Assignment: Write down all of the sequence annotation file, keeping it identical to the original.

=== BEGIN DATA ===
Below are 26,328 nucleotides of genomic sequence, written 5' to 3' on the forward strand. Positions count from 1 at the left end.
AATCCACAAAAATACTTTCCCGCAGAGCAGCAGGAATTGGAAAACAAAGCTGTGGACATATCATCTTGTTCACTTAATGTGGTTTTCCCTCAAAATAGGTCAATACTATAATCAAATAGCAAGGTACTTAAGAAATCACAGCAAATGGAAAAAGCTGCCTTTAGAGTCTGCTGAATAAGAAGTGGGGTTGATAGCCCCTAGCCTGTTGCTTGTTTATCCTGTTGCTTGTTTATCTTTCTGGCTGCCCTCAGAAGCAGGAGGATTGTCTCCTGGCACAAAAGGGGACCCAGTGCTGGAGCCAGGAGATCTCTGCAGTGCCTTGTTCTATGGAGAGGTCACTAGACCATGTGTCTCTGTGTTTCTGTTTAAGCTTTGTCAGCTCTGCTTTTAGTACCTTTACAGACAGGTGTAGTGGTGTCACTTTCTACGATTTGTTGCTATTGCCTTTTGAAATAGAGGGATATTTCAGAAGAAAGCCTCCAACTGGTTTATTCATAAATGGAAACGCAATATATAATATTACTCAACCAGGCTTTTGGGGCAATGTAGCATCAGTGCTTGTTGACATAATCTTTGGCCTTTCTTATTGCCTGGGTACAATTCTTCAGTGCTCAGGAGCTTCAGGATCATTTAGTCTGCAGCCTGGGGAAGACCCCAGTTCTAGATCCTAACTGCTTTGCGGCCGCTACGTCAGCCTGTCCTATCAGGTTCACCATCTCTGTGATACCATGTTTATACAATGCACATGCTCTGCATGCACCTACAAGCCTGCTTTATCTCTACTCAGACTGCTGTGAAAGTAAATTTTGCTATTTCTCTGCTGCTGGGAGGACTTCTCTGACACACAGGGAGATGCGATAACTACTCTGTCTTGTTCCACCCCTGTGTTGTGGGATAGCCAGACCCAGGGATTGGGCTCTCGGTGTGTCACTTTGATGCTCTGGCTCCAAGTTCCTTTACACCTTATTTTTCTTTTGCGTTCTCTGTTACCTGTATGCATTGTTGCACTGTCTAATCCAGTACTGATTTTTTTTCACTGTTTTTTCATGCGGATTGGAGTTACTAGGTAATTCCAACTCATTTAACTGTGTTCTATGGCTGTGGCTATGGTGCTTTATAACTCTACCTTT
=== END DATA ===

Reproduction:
Below are 26,328 nucleotides of genomic sequence, written 5' to 3' on the forward strand. Positions count from 1 at the left end.
AATCCACAAAAATACTTTCCCGCAGAGCAGCAGGAATTGGAAAACAAAGCTGTGGACATATCATCTTGTTCACTTAATGTGGTTTTCCCTCAAAATAGGTCAATACTATAATCAAATAGCAAGGTACTTAAGAAATCACAGCAAATGGAAAAAGCTGCCTTTAGAGTCTGCTGAATAAGAAGTGGGGTTGATAGCCCCTAGCCTGTTGCTTGTTTATCCTGTTGCTTGTTTATCTTTCTGGCTGCCCTCAGAAGCAGGAGGATTGTCTCCTGGCACAAAAGGGGACCCAGTGCTGGAGCCAGGAGATCTCTGCAGTGCCTTGTTCTATGGAGAGGTCACTAGACCATGTGTCTCTGTGTTTCTGTTTAAGCTTTGTCAGCTCTGCTTTTAGTACCTTTACAGACAGGTGTAGTGGTGTCACTTTCTACGATTTGTTGCTATTGCCTTTTGAAATAGAGGGATATTTCAGAAGAAAGCCTCCAACTGGTTTATTCATAAATGGAAACGCAATATATAATATTACTCAACCAGGCTTTTGGGGCAATGTAGCATCAGTGCTTGTTGACATAATCTTTGGCCTTTCTTATTGCCTGGGTACAATTCTTCAGTGCTCAGGAGCTTCAGGATCATTTAGTCTGCAGCCTGGGGAAGACCCCAGTTCTAGATCCTAACTGCTTTGCGGCCGCTACGTCAGCCTGTCCTATCAGGTTCACCATCTCTGTGATACCATGTTTATACAATGCACATGCTCTGCATGCACCTACAAGCCTGCTTTATCTCTACTCAGACTGCTGTGAAAGTAAATTTTGCTATTTCTCTGCTGCTGGGAGGACTTCTCTGACACACAGGGAGATGCGATAACTACTCTGTCTTGTTCCACCCCTGTGTTGTGGGATAGCCAGACCCAGGGATTGGGCTCTCGGTGTGTCACTTTGATGCTCTGGCTCCAAGTTCCTTTACACCTTATTTTTCTTTTGCGTTCTCTGTTACCTGTATGCATTGTTGCACTGTCTAATCCAGTACTGATTTTTTTTCACTGTTTTTTCATGCGGATTGGAGTTACTAGGTAATTCCAACTCATTTAACTGTGTTCTATGGCTGTGGCTATGGTGCTTTATAACTCTACCTTT